Enquiries, penalties and debt

Updated on 15 April 2019


If you are the subject of an enquiry by HM Revenue & Customs (HMRC) you have rights and must be treated fairly. On this page we provide some basic information on enquiries and explain where you can find more information.

Basic information on enquiries

An enquiry, which may also be called  an investigation, an intervention or a check is the mechanism by which HMRC may scrutinise your income tax or tax credits affairs. Basically it means that HMRC will ask you some questions and possibly look at some of the documents you have used or will use to complete your tax return or tax credits claim. 

There is more information in the tax basics section on the following topics:

  • the difference between an aspect and a full enquiry;
  • why HMRC may choose to open an enquiry;
  • your rights in an enquiry;
  • stand-alone Self Assessment enquiries;
  • the information you may be asked to provide;
  • discovery assessments;
  • stand-alone tax credits enquiries.

There is also information on how to survive an enquiry by HMRC.

There is information on particular issues that you might face if you are self-employed in the pages Enquiries in more detail.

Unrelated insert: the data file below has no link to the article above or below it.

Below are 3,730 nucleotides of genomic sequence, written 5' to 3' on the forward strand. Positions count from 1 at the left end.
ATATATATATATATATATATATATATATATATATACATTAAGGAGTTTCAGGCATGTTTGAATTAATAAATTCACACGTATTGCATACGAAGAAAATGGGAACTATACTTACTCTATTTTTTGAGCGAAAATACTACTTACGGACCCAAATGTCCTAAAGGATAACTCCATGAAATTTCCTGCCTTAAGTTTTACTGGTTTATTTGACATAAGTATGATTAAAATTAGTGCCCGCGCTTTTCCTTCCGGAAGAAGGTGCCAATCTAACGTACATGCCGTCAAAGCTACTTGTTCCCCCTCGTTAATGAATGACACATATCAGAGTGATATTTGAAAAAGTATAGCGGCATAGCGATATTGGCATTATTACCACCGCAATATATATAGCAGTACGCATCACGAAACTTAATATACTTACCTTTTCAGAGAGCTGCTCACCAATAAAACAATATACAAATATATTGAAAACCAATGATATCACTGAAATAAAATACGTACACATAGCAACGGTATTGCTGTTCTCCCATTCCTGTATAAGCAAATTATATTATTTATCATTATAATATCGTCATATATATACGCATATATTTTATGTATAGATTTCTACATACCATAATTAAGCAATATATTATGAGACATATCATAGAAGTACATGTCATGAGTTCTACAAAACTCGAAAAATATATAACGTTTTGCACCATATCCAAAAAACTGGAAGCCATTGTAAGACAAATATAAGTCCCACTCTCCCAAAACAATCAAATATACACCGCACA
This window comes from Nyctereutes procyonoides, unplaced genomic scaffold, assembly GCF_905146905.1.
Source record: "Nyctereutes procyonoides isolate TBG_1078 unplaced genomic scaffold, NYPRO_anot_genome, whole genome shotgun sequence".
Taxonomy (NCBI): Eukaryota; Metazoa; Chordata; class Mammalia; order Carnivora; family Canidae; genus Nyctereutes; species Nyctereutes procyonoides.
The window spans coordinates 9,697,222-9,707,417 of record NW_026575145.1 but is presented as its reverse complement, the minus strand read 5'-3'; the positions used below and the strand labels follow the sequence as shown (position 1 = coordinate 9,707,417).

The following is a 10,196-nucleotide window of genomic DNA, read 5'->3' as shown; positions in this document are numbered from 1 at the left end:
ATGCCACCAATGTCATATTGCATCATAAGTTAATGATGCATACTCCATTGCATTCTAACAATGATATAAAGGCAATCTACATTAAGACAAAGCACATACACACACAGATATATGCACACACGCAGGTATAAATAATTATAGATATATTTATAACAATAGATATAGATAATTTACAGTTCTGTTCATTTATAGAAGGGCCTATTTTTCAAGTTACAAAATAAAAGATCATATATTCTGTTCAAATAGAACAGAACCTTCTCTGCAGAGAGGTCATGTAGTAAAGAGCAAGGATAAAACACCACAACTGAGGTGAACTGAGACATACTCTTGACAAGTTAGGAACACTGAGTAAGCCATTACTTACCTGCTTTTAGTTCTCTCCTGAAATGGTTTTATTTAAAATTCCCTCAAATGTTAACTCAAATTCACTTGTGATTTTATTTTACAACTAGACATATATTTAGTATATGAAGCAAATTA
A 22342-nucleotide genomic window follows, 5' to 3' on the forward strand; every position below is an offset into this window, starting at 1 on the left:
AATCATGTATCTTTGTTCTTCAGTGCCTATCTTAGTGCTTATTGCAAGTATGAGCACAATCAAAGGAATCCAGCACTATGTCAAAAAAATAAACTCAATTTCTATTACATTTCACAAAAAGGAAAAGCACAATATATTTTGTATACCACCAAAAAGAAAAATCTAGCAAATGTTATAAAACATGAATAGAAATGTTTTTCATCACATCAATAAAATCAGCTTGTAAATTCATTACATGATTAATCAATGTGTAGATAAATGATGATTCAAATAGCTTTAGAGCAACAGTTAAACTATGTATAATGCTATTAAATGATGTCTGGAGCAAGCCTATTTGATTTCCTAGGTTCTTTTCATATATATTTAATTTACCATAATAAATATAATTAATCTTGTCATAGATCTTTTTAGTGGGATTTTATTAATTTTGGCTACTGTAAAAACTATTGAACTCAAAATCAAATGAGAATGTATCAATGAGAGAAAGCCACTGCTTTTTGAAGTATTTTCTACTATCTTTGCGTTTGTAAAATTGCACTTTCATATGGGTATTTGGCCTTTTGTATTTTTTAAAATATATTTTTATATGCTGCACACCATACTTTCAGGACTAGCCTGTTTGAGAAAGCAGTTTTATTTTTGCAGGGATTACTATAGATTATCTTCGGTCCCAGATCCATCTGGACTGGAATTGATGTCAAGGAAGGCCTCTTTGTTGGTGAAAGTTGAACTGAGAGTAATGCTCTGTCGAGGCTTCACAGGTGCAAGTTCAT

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Paying tax at the end of an enquiry

At the end of an enquiry there is often a payment due to HMRC which has been negotiated as part of the enquiry. It can be a fairly substantial sum in some cases, and so you may not have funds available to pay the amount due in one payment.

If you cannot afford to pay your tax, you may be able to negotiate with HMRC, so that you can pay by instalments.

It is important to approach the HMRC officer dealing with the enquiry as soon as possible about payment arrangements.

There is more information in the tax basics section.

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There is information on the kinds of penalty that HMRC can charge you, either for missing a deadline or for making an error, in the tax basics section.

There is information on particular issues that you might face if you are self-employed in the page What penalties might I be given?.

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